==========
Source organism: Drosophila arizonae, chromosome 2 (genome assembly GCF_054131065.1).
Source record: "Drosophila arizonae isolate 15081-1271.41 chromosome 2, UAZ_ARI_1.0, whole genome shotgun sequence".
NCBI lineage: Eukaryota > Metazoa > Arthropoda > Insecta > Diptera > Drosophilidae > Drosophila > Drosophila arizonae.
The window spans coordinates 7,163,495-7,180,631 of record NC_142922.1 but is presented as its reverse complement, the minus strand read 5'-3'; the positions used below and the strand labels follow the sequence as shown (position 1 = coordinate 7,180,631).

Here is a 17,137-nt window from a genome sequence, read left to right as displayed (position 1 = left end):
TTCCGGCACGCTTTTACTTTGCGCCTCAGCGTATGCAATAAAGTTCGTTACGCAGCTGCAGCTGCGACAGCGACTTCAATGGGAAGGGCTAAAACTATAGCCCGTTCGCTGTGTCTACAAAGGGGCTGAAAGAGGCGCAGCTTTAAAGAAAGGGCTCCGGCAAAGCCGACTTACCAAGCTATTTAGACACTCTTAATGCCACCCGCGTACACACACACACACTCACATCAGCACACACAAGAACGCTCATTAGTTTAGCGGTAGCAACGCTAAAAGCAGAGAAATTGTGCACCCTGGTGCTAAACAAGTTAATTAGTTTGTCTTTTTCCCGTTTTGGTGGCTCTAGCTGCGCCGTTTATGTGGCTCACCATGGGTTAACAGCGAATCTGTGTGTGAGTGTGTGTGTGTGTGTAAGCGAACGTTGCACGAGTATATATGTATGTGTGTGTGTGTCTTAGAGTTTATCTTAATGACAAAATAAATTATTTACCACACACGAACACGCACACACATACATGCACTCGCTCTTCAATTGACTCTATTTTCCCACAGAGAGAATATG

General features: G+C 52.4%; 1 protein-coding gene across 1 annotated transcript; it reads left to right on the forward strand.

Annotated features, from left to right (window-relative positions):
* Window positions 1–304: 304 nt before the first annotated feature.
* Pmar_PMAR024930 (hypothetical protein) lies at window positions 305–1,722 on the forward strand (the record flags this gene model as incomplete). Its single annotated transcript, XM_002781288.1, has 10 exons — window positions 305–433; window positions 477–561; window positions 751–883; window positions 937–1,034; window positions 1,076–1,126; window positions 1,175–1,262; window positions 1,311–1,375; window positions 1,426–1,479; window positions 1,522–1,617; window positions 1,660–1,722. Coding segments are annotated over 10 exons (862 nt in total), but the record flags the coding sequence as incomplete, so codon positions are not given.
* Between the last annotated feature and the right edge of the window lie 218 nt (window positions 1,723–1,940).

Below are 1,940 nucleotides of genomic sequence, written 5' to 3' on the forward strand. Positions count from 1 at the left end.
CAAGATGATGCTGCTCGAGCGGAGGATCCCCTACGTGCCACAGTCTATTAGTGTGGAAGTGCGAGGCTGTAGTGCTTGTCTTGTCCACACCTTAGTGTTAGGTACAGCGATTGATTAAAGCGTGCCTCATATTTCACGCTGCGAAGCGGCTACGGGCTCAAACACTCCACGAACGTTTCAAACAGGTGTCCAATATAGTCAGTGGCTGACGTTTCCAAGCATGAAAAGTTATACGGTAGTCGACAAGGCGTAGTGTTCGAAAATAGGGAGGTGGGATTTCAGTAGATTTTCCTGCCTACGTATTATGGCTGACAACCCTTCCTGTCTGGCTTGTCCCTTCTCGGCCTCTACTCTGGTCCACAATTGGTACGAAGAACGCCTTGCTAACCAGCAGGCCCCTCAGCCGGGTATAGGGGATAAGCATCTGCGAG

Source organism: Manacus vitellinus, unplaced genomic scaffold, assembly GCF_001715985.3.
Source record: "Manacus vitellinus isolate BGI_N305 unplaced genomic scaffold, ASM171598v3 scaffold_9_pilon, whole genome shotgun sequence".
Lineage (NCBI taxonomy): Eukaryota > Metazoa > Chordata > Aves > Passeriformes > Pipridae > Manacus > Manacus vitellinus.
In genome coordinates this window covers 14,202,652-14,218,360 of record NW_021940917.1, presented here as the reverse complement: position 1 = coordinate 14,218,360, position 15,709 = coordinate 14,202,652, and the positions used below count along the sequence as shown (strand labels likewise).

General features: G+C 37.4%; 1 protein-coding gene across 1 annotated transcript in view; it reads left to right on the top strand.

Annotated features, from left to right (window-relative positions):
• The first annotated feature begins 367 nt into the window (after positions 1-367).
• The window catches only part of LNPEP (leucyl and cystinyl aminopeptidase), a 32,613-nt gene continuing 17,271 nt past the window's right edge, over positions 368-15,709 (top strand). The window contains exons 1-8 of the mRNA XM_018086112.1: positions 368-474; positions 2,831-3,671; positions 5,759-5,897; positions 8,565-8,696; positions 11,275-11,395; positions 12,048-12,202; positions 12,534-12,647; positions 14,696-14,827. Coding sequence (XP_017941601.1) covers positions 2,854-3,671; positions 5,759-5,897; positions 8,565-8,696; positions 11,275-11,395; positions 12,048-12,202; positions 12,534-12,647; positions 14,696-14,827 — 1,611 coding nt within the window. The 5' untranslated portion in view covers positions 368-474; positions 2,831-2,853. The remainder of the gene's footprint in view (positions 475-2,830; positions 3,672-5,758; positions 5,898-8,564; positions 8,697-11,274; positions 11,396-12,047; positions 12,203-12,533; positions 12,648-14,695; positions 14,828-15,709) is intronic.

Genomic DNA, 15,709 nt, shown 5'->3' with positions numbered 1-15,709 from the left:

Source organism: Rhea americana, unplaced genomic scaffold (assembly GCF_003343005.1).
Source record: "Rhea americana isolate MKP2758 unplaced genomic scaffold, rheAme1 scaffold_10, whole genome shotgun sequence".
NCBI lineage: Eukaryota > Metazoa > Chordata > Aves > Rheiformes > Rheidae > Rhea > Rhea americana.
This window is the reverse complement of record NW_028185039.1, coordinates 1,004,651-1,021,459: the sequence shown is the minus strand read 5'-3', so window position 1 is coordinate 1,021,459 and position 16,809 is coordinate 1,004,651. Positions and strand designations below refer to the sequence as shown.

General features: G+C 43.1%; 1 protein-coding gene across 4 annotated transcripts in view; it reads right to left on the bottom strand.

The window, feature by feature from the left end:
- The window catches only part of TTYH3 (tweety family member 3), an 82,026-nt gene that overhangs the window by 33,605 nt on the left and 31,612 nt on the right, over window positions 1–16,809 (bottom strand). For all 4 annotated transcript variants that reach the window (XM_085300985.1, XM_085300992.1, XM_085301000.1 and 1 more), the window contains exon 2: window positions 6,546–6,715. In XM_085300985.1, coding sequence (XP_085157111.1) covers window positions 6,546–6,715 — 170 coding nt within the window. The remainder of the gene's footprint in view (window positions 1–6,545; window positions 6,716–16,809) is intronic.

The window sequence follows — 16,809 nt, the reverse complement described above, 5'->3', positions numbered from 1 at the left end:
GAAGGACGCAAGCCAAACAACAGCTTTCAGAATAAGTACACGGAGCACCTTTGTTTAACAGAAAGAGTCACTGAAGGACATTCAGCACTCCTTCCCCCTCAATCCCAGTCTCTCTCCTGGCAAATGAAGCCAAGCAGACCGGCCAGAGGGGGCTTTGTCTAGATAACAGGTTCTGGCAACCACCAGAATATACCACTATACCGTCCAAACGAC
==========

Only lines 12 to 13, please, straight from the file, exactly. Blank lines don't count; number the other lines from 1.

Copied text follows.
Below are 1,940 nucleotides of genomic sequence, written 5' to 3' on the forward strand. Positions count from 1 at the left end.
CAAGATGATGCTGCTCGAGCGGAGGATCCCCTACGTGCCACAGTCTATTAGTGTGGAAGTGCGAGGCTGTAGTGCTTGTCTTGTCCACACCTTAGTGTTAGGTACAGCGATTGATTAAAGCGTGCCTCATATTTCACGCTGCGAAGCGGCTACGGGCTCAAACACTCCACGAACGTTTCAAACAGGTGTCCAATATAGTCAGTGGCTGACGTTTCCAAGCATGAAAAGTTATACGGTAGTCGACAAGGCGTAGTGTTCGAAAATAGGGAGGTGGGATTTCAGTAGATTTTCCTGCCTACGTATTATGGCTGACAACCCTTCCTGTCTGGCTTGTCCCTTCTCGGCCTCTACTCTGGTCCACAATTGGTACGAAGAACGCCTTGCTAACCAGCAGGCCCCTCAGCCGGGTATAGGGGATAAGCATCTGCGAG